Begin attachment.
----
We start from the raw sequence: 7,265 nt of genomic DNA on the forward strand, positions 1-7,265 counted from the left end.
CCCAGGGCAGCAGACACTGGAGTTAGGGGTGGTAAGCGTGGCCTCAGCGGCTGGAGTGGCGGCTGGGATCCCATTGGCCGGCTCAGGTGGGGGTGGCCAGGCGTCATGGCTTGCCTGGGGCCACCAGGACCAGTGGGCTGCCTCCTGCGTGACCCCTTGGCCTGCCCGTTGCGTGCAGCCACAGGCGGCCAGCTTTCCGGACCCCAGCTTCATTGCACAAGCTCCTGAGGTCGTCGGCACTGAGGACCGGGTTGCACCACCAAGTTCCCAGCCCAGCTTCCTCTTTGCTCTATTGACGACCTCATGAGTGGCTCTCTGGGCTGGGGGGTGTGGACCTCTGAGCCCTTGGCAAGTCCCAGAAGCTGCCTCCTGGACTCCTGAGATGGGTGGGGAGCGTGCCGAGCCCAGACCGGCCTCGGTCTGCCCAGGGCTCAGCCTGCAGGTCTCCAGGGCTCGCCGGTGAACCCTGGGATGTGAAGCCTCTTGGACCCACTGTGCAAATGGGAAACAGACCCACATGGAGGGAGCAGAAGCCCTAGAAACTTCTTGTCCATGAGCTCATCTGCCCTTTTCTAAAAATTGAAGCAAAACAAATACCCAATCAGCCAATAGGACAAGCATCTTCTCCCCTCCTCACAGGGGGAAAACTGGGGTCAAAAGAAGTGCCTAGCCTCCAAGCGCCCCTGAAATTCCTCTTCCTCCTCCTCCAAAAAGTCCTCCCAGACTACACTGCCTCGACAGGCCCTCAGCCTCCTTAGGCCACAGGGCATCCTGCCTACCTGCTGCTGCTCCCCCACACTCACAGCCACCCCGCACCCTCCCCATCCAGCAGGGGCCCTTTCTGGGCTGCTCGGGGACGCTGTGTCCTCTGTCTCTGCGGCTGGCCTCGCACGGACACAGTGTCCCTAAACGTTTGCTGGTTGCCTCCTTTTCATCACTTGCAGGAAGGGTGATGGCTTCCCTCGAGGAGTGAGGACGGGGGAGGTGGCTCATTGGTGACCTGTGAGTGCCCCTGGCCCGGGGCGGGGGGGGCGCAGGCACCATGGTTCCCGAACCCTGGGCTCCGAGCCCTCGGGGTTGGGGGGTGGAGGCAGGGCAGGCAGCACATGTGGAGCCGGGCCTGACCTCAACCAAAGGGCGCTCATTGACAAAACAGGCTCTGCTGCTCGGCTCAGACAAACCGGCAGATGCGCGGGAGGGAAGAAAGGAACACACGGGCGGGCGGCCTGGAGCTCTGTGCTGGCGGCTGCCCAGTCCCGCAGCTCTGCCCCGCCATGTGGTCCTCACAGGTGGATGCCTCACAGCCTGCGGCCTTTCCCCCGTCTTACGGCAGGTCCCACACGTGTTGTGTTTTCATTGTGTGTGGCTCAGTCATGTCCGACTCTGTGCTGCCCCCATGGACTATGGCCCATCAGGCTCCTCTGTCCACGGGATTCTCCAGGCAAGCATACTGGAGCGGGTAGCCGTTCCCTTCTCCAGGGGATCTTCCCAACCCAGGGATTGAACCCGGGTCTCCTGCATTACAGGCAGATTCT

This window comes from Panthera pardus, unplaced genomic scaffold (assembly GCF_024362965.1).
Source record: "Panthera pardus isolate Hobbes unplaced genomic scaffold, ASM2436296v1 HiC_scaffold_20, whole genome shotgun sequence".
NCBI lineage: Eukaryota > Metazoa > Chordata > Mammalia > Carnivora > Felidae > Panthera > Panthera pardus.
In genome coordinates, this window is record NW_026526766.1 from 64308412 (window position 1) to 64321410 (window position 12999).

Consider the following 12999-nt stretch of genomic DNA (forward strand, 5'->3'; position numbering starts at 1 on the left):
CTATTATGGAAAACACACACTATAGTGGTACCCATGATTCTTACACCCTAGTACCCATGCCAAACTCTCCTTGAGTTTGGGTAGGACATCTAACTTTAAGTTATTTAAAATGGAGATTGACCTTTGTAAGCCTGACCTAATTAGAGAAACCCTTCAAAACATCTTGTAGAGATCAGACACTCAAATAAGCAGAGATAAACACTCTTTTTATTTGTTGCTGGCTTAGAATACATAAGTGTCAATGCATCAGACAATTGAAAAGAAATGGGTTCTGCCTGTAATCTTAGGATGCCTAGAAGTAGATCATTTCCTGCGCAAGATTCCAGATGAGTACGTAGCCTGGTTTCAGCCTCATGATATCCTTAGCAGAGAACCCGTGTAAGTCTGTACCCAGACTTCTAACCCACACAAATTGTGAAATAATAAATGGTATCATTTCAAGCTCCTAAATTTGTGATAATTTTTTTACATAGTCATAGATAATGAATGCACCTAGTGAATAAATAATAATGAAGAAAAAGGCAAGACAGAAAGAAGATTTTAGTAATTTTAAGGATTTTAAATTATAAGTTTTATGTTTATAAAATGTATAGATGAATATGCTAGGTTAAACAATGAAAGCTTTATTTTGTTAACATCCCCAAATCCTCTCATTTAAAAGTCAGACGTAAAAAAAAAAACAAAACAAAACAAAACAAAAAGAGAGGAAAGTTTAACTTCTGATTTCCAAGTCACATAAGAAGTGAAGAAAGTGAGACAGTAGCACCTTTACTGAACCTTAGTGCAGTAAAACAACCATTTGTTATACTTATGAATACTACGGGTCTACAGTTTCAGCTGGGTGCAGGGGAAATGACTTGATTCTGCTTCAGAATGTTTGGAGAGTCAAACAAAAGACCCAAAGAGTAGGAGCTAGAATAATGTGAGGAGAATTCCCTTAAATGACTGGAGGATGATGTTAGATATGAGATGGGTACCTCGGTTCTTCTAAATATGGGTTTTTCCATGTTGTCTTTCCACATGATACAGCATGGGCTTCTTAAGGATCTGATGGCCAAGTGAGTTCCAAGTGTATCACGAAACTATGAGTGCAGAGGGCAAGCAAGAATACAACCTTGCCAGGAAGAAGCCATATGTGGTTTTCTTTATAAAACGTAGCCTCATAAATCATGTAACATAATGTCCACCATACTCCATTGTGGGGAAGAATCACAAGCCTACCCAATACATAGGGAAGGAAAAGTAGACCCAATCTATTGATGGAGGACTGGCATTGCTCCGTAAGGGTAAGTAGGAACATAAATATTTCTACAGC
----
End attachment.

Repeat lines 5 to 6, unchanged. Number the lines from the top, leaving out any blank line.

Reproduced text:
NCBI lineage: Eukaryota > Metazoa > Chordata > Mammalia > Carnivora > Felidae > Panthera > Panthera pardus.
In genome coordinates, this window is record NW_026526766.1 from 64308412 (window position 1) to 64321410 (window position 12999).